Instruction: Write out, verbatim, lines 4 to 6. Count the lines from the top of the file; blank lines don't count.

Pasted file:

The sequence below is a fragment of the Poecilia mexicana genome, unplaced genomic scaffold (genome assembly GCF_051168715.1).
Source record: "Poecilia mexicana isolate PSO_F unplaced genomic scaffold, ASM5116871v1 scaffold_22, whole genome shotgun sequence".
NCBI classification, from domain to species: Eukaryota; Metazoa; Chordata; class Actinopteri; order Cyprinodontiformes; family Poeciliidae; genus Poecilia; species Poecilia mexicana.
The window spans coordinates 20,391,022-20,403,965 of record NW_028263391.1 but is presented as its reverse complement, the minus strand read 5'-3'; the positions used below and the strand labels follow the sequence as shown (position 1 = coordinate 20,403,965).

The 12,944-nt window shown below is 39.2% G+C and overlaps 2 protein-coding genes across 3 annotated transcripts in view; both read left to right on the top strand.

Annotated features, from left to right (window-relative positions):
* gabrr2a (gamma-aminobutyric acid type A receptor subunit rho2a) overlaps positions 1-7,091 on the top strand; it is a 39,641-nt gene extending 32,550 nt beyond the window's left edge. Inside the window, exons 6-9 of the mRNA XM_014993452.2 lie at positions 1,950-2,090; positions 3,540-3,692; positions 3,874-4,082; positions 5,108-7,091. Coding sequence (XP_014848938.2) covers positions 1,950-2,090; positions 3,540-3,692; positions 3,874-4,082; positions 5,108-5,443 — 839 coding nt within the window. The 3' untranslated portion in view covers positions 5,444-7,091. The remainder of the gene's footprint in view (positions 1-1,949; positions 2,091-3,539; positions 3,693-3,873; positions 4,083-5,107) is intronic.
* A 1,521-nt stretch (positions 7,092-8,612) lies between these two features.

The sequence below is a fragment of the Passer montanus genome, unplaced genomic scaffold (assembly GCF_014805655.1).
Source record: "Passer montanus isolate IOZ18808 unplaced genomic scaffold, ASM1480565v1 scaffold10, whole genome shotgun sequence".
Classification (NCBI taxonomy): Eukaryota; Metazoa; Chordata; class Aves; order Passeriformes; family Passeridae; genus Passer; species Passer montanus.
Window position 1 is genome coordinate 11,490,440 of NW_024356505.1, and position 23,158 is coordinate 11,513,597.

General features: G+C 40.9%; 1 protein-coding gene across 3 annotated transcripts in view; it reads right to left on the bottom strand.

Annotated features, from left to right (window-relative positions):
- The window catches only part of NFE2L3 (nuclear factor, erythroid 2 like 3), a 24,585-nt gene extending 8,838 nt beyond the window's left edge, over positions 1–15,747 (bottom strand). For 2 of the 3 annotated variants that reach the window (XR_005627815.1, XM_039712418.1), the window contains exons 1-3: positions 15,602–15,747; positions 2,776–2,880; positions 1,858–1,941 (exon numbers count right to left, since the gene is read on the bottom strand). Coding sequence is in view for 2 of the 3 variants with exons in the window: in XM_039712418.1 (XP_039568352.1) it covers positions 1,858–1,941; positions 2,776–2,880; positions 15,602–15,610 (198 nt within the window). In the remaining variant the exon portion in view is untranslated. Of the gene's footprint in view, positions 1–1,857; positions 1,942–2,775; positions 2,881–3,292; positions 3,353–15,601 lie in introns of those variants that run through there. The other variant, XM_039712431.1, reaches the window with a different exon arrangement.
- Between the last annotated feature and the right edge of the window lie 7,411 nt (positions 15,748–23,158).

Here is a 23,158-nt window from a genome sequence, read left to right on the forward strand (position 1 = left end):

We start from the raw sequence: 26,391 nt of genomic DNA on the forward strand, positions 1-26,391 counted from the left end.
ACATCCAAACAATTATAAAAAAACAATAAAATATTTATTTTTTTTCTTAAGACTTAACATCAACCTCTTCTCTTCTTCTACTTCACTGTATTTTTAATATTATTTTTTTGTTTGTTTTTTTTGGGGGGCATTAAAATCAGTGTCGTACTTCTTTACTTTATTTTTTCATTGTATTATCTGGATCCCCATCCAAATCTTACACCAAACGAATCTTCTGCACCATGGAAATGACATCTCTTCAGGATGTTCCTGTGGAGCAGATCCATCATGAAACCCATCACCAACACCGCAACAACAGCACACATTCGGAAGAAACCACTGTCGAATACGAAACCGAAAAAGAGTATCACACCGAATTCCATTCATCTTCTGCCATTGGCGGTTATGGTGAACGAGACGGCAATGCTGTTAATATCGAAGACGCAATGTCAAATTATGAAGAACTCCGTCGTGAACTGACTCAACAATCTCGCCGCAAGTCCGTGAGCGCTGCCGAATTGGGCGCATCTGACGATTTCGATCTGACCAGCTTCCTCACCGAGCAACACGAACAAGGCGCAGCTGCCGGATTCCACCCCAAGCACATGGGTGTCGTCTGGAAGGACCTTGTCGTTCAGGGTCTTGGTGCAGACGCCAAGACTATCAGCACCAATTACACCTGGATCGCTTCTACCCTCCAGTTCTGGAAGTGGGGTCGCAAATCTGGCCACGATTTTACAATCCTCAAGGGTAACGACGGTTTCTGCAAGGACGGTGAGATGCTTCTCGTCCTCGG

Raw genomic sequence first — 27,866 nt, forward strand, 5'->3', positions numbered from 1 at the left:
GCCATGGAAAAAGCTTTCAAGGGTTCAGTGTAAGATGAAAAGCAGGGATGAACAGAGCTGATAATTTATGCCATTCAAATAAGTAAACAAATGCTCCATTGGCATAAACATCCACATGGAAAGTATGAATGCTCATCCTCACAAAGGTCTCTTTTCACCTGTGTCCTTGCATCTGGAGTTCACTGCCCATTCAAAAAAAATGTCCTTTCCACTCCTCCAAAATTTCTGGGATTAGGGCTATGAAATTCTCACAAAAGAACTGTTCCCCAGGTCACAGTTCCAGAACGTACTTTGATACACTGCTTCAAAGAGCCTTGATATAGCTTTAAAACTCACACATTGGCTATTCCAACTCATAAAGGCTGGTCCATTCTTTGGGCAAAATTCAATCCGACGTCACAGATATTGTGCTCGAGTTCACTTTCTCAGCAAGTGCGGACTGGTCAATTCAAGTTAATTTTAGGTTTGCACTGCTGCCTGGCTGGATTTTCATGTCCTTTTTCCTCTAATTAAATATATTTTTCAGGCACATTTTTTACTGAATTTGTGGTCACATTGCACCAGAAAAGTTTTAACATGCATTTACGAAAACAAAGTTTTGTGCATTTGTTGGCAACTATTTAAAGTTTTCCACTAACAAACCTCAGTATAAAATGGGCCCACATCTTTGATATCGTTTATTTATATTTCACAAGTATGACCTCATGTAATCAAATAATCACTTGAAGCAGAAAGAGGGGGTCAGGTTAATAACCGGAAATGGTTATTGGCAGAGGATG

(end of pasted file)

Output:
The window spans coordinates 20,391,022-20,403,965 of record NW_028263391.1 but is presented as its reverse complement, the minus strand read 5'-3'; the positions used below and the strand labels follow the sequence as shown (position 1 = coordinate 20,403,965).

The 12,944-nt window shown below is 39.2% G+C and overlaps 2 protein-coding genes across 3 annotated transcripts in view; both read left to right on the top strand.

Annotated features, from left to right (window-relative positions):